Rules Regarding Prospective Tenants Who May Not Be in the US Legally

One of the most controversial aspects of this election year has to do with individuals who are not living in the United States legally. As a landlord, you may be wondering if you can refuse to rent to someone who is not in the United States legally. There may be several reasons why you may want to refuse to rent to tenants that are not in the U.S. legally including fear they may get deported, and you will lose out on rent. According to the Federal Fair Housing Act; a landlord cannot discriminate against individuals based on race, color, religion, sex, familial status or national origin. According to Nolo in most states asking applicants to provide documentation that they are citizens during a screening and rejecting those that cannot provide such documentation does not violate the Federal Fair Housing Act.

However, certain jurisdictions such as New York City and California prohibit landlords from asking about potential tenant’s legal status. However, even in states that allow landlords to question tenants about their legal status, if a landlord only asks prospective tenants whom they suspect are not in the U.S. legally about their legal status and not all tenants, they could be accused of discrimination.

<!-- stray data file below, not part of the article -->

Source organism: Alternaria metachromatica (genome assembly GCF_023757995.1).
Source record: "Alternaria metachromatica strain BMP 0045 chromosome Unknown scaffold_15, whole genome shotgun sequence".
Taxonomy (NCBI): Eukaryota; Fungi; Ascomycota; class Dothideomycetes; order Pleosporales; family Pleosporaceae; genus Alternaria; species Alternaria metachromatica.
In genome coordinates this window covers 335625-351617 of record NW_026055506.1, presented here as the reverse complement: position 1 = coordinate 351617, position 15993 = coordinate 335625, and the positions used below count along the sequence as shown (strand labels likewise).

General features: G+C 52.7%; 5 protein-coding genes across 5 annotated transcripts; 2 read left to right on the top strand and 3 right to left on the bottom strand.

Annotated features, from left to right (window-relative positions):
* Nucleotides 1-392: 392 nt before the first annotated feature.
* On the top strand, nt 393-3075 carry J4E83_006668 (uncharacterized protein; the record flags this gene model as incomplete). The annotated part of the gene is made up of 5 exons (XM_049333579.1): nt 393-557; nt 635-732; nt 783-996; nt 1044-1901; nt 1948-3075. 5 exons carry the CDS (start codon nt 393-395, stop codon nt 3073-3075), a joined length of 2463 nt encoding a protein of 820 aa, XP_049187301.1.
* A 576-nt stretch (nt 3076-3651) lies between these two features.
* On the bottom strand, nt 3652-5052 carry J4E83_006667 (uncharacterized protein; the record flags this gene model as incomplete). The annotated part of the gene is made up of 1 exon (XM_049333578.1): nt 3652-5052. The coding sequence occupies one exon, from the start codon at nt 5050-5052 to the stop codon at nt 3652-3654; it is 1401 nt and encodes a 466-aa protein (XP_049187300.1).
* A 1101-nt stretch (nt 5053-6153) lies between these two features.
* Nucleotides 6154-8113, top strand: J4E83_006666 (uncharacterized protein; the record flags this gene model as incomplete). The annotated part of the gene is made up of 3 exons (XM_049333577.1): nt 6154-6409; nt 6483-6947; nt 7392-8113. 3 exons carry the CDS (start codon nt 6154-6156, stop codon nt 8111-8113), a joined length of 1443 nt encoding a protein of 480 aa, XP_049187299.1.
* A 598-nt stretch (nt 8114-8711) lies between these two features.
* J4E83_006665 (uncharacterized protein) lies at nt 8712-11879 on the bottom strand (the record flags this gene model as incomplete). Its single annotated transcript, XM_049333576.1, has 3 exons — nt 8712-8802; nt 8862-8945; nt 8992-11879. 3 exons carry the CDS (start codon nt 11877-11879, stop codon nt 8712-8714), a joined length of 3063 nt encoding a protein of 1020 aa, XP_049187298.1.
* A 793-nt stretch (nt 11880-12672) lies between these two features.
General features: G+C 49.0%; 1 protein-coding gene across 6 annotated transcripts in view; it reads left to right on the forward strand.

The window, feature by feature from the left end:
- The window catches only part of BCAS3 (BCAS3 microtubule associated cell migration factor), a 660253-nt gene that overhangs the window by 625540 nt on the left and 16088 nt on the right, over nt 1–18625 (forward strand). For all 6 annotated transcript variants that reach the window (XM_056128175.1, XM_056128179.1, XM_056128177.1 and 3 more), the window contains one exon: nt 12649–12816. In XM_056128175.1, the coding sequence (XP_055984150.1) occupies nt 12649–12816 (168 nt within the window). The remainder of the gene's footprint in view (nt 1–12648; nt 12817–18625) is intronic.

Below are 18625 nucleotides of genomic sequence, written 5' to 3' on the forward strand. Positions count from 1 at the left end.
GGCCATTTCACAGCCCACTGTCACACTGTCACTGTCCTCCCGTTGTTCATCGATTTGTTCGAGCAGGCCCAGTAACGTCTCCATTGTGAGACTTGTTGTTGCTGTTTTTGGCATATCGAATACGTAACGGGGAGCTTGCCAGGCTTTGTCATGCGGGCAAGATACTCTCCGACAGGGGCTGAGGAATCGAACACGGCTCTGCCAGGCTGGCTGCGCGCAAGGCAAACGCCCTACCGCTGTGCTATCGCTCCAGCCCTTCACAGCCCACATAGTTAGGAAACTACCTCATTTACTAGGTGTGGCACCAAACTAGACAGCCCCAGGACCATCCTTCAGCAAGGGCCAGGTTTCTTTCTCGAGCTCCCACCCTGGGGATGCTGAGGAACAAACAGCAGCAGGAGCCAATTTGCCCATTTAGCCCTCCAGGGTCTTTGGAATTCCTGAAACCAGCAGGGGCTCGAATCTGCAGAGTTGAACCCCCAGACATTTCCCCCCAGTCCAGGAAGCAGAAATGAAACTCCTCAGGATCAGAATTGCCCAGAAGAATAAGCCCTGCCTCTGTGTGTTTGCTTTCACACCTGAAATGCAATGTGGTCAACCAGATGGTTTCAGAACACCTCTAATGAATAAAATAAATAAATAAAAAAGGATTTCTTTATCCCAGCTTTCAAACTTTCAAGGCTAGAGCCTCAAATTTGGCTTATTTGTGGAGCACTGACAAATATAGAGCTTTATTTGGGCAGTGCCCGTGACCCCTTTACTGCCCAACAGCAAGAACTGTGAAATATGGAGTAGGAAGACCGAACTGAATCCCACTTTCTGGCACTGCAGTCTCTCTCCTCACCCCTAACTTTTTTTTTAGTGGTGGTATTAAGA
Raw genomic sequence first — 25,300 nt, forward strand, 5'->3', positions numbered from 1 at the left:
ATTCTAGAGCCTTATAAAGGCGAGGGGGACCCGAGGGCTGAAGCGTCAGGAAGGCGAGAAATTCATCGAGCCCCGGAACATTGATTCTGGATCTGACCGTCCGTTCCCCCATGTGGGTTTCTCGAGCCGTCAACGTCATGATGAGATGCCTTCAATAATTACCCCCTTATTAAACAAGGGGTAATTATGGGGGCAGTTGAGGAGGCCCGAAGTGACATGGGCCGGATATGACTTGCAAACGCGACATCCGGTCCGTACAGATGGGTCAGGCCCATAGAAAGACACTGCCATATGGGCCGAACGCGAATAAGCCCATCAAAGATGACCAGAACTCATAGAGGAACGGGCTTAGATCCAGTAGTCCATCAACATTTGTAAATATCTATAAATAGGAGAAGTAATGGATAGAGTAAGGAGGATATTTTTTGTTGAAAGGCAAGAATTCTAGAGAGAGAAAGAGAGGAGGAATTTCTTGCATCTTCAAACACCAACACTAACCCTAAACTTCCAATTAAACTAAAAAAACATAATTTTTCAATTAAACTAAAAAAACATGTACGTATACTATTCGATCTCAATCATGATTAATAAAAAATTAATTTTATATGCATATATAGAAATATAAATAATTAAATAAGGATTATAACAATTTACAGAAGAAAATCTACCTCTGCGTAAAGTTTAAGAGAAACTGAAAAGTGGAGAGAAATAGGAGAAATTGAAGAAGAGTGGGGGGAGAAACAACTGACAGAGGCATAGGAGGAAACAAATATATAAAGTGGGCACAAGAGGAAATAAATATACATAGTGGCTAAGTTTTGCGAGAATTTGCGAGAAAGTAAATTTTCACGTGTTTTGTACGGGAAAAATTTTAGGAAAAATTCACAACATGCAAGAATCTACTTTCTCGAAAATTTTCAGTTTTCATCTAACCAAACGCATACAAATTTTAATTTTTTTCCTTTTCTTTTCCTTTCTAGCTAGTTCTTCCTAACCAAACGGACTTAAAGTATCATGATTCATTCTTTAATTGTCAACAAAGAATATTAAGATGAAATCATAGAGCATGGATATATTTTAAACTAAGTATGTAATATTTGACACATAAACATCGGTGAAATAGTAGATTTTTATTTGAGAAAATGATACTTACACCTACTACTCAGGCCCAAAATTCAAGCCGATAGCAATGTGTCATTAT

Another aspect that landlords need to think about if they plan on asking prospective tenants about their legal status is the documentation prospective tenants will need to provide to establish legal status. While landlords in many states can use Employment Eligibility Verification (Form I-9) to confirm legal status, some international students and visa holders may have the legal right to be in the U.S. but do not have legal status to work. Therefore the I-9 form cannot be used to validate their legal status. In those cases, you may need to ask for other documents that prove their legal status.

As a landlord, you need to consider the potential pros and cons of screening for legal status in prospective tenants, assuming that there are no laws in your state or local government preventing you from doing so. In addition, you should always make sure your tenant screening process is consistent with all prospective tenants regardless of race, religion, nationality and other protected factors under the Fair Housing Act. Storing your screening questions and answers in your property management system can help keep you organized and protected against questions about the legality of your screening process.

This post is provided by RISSOFT Residential and Commercial Property Management Software, specializing in innovative and cutting-edge property management software for all 50 states. Request a demo or contact us today to receive more information.

Disclaimer: The information provided in this post in not intended to be construed as legal advice, nor should it be considered a substitute for obtaining individual legal counsel or consulting your local, state, federal or provincial tenancy laws.